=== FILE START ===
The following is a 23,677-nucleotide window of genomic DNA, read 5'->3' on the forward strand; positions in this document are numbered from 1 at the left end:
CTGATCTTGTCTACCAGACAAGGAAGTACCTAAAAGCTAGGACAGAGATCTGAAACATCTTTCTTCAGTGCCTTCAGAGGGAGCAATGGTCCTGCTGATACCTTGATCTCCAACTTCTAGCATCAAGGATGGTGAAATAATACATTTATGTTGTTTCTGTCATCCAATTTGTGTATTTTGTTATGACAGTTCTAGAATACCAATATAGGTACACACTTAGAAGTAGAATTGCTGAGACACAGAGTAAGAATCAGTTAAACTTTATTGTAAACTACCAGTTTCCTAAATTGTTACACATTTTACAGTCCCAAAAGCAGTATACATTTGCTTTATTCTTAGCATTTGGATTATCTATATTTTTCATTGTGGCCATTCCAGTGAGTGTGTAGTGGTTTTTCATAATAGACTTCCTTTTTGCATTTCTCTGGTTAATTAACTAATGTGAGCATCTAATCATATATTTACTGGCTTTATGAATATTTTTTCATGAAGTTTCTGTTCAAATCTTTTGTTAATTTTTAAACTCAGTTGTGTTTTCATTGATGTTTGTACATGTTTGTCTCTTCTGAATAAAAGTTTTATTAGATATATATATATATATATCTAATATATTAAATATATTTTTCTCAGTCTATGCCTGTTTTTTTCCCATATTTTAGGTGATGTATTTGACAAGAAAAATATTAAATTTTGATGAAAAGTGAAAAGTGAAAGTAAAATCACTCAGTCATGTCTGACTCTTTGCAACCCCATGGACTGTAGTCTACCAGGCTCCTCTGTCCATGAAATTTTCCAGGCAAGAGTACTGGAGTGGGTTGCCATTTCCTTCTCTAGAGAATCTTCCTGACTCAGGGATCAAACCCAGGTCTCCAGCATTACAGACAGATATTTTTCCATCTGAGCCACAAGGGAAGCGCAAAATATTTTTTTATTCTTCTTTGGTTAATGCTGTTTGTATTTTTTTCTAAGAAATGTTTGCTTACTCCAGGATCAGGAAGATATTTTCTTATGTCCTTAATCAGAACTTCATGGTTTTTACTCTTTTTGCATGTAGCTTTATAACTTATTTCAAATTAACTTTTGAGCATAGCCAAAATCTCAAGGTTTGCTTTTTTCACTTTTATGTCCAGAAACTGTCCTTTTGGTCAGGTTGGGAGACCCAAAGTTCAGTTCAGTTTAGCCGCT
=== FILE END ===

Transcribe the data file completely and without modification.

The following is a 23,677-nucleotide window of genomic DNA, read 5'->3' on the forward strand; positions in this document are numbered from 1 at the left end:
CTGATCTTGTCTACCAGACAAGGAAGTACCTAAAAGCTAGGACAGAGATCTGAAACATCTTTCTTCAGTGCCTTCAGAGGGAGCAATGGTCCTGCTGATACCTTGATCTCCAACTTCTAGCATCAAGGATGGTGAAATAATACATTTATGTTGTTTCTGTCATCCAATTTGTGTATTTTGTTATGACAGTTCTAGAATACCAATATAGGTACACACTTAGAAGTAGAATTGCTGAGACACAGAGTAAGAATCAGTTAAACTTTATTGTAAACTACCAGTTTCCTAAATTGTTACACATTTTACAGTCCCAAAAGCAGTATACATTTGCTTTATTCTTAGCATTTGGATTATCTATATTTTTCATTGTGGCCATTCCAGTGAGTGTGTAGTGGTTTTTCATAATAGACTTCCTTTTTGCATTTCTCTGGTTAATTAACTAATGTGAGCATCTAATCATATATTTACTGGCTTTATGAATATTTTTTCATGAAGTTTCTGTTCAAATCTTTTGTTAATTTTTAAACTCAGTTGTGTTTTCATTGATGTTTGTACATGTTTGTCTCTTCTGAATAAAAGTTTTATTAGATATATATATATATATATCTAATATATTAAATATATTTTTCTCAGTCTATGCCTGTTTTTTTCCCATATTTTAGGTGATGTATTTGACAAGAAAAATATTAAATTTTGATGAAAAGTGAAAAGTGAAAGTAAAATCACTCAGTCATGTCTGACTCTTTGCAACCCCATGGACTGTAGTCTACCAGGCTCCTCTGTCCATGAAATTTTCCAGGCAAGAGTACTGGAGTGGGTTGCCATTTCCTTCTCTAGAGAATCTTCCTGACTCAGGGATCAAACCCAGGTCTCCAGCATTACAGACAGATATTTTTCCATCTGAGCCACAAGGGAAGCGCAAAATATTTTTTTATTCTTCTTTGGTTAATGCTGTTTGTATTTTTTTCTAAGAAATGTTTGCTTACTCCAGGATCAGGAAGATATTTTCTTATGTCCTTAATCAGAACTTCATGGTTTTTACTCTTTTTGCATGTAGCTTTATAACTTATTTCAAATTAACTTTTGAGCATAGCCAAAATCTCAAGGTTTGCTTTTTTCACTTTTATGTCCAGAAACTGTCCTTTTGGTCAGGTTGGGAGACCCAAAGTTCAGTTCAGTTTAGCCGCT